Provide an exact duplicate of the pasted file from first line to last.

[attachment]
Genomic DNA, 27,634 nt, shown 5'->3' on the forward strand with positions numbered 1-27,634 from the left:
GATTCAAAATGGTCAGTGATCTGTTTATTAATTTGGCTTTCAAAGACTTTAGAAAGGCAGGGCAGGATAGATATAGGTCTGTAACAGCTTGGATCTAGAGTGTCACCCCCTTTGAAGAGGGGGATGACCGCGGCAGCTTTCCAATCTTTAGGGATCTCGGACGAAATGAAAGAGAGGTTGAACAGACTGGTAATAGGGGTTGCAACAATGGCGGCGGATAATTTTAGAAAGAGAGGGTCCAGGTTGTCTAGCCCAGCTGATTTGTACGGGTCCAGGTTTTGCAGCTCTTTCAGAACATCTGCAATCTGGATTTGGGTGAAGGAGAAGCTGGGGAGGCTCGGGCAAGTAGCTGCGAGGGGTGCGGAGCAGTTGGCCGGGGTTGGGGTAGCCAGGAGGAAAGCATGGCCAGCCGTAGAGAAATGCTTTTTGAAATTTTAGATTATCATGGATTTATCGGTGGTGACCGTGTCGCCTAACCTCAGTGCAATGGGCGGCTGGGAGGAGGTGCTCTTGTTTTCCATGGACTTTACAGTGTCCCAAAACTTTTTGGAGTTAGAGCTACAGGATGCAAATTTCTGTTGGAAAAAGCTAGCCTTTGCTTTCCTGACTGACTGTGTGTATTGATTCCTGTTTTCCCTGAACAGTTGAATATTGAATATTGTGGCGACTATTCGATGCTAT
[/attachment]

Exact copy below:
Genomic DNA, 27,634 nt, shown 5'->3' on the forward strand with positions numbered 1-27,634 from the left:
GATTCAAAATGGTCAGTGATCTGTTTATTAATTTGGCTTTCAAAGACTTTAGAAAGGCAGGGCAGGATAGATATAGGTCTGTAACAGCTTGGATCTAGAGTGTCACCCCCTTTGAAGAGGGGGATGACCGCGGCAGCTTTCCAATCTTTAGGGATCTCGGACGAAATGAAAGAGAGGTTGAACAGACTGGTAATAGGGGTTGCAACAATGGCGGCGGATAATTTTAGAAAGAGAGGGTCCAGGTTGTCTAGCCCAGCTGATTTGTACGGGTCCAGGTTTTGCAGCTCTTTCAGAACATCTGCAATCTGGATTTGGGTGAAGGAGAAGCTGGGGAGGCTCGGGCAAGTAGCTGCGAGGGGTGCGGAGCAGTTGGCCGGGGTTGGGGTAGCCAGGAGGAAAGCATGGCCAGCCGTAGAGAAATGCTTTTTGAAATTTTAGATTATCATGGATTTATCGGTGGTGACCGTGTCGCCTAACCTCAGTGCAATGGGCGGCTGGGAGGAGGTGCTCTTGTTTTCCATGGACTTTACAGTGTCCCAAAACTTTTTGGAGTTAGAGCTACAGGATGCAAATTTCTGTTGGAAAAAGCTAGCCTTTGCTTTCCTGACTGACTGTGTGTATTGATTCCTGTTTTCCCTGAACAGTTGAATATTGAATATTGTGGCGACTATTCGATGCTAT